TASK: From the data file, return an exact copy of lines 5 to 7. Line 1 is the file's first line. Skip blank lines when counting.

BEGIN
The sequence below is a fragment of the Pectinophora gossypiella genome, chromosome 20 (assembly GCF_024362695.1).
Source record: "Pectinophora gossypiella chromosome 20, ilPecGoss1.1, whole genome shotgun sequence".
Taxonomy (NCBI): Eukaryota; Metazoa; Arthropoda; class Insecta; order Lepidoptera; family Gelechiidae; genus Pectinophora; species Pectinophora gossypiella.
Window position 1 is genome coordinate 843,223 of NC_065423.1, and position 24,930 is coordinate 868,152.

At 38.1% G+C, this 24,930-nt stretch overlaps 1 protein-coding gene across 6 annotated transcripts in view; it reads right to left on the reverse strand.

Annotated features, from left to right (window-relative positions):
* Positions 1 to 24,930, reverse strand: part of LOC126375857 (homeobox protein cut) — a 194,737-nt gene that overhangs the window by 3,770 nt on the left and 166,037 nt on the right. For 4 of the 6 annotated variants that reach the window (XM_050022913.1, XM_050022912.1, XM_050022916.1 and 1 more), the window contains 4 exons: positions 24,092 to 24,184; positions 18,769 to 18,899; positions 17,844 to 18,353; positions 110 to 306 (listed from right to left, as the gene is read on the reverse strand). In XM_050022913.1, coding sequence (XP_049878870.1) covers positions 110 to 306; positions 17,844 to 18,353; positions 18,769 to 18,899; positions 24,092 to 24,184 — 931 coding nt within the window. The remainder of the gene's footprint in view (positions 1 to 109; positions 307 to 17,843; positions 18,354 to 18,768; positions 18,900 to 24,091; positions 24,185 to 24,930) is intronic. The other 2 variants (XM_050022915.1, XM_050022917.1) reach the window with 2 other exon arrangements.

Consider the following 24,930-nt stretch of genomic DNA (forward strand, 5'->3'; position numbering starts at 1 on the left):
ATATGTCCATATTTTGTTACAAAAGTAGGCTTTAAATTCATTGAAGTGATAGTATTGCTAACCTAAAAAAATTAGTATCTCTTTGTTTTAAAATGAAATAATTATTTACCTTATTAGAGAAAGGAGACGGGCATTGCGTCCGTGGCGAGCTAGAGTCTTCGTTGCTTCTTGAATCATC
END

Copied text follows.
At 38.1% G+C, this 24,930-nt stretch overlaps 1 protein-coding gene across 6 annotated transcripts in view; it reads right to left on the reverse strand.

Annotated features, from left to right (window-relative positions):
* Positions 1 to 24,930, reverse strand: part of LOC126375857 (homeobox protein cut) — a 194,737-nt gene that overhangs the window by 3,770 nt on the left and 166,037 nt on the right. For 4 of the 6 annotated variants that reach the window (XM_050022913.1, XM_050022912.1, XM_050022916.1 and 1 more), the window contains 4 exons: positions 24,092 to 24,184; positions 18,769 to 18,899; positions 17,844 to 18,353; positions 110 to 306 (listed from right to left, as the gene is read on the reverse strand). In XM_050022913.1, coding sequence (XP_049878870.1) covers positions 110 to 306; positions 17,844 to 18,353; positions 18,769 to 18,899; positions 24,092 to 24,184 — 931 coding nt within the window. The remainder of the gene's footprint in view (positions 1 to 109; positions 307 to 17,843; positions 18,354 to 18,768; positions 18,900 to 24,091; positions 24,185 to 24,930) is intronic. The other 2 variants (XM_050022915.1, XM_050022917.1) reach the window with 2 other exon arrangements.